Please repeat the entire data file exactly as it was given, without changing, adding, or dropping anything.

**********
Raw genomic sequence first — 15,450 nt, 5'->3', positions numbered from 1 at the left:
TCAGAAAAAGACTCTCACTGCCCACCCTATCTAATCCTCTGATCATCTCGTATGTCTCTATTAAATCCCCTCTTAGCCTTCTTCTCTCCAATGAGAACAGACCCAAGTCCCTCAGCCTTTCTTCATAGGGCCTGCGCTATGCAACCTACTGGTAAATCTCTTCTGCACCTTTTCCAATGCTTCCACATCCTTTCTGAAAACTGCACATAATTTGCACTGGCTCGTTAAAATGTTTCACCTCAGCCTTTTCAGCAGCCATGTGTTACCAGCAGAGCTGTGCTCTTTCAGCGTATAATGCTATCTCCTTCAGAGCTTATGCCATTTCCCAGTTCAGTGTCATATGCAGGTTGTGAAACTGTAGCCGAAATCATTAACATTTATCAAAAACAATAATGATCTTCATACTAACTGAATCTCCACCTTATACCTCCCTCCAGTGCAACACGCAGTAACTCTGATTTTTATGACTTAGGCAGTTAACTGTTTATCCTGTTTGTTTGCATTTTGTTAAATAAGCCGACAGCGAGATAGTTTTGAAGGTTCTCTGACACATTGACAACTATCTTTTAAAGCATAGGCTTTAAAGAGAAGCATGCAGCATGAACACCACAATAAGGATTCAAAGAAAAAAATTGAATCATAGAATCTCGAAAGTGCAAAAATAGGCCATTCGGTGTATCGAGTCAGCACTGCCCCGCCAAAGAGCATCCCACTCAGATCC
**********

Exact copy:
Raw genomic sequence first — 15,450 nt, 5'->3', positions numbered from 1 at the left:
TCAGAAAAAGACTCTCACTGCCCACCCTATCTAATCCTCTGATCATCTCGTATGTCTCTATTAAATCCCCTCTTAGCCTTCTTCTCTCCAATGAGAACAGACCCAAGTCCCTCAGCCTTTCTTCATAGGGCCTGCGCTATGCAACCTACTGGTAAATCTCTTCTGCACCTTTTCCAATGCTTCCACATCCTTTCTGAAAACTGCACATAATTTGCACTGGCTCGTTAAAATGTTTCACCTCAGCCTTTTCAGCAGCCATGTGTTACCAGCAGAGCTGTGCTCTTTCAGCGTATAATGCTATCTCCTTCAGAGCTTATGCCATTTCCCAGTTCAGTGTCATATGCAGGTTGTGAAACTGTAGCCGAAATCATTAACATTTATCAAAAACAATAATGATCTTCATACTAACTGAATCTCCACCTTATACCTCCCTCCAGTGCAACACGCAGTAACTCTGATTTTTATGACTTAGGCAGTTAACTGTTTATCCTGTTTGTTTGCATTTTGTTAAATAAGCCGACAGCGAGATAGTTTTGAAGGTTCTCTGACACATTGACAACTATCTTTTAAAGCATAGGCTTTAAAGAGAAGCATGCAGCATGAACACCACAATAAGGATTCAAAGAAAAAAATTGAATCATAGAATCTCGAAAGTGCAAAAATAGGCCATTCGGTGTATCGAGTCAGCACTGCCCCGCCAAAGAGCATCCCACTCAGATCC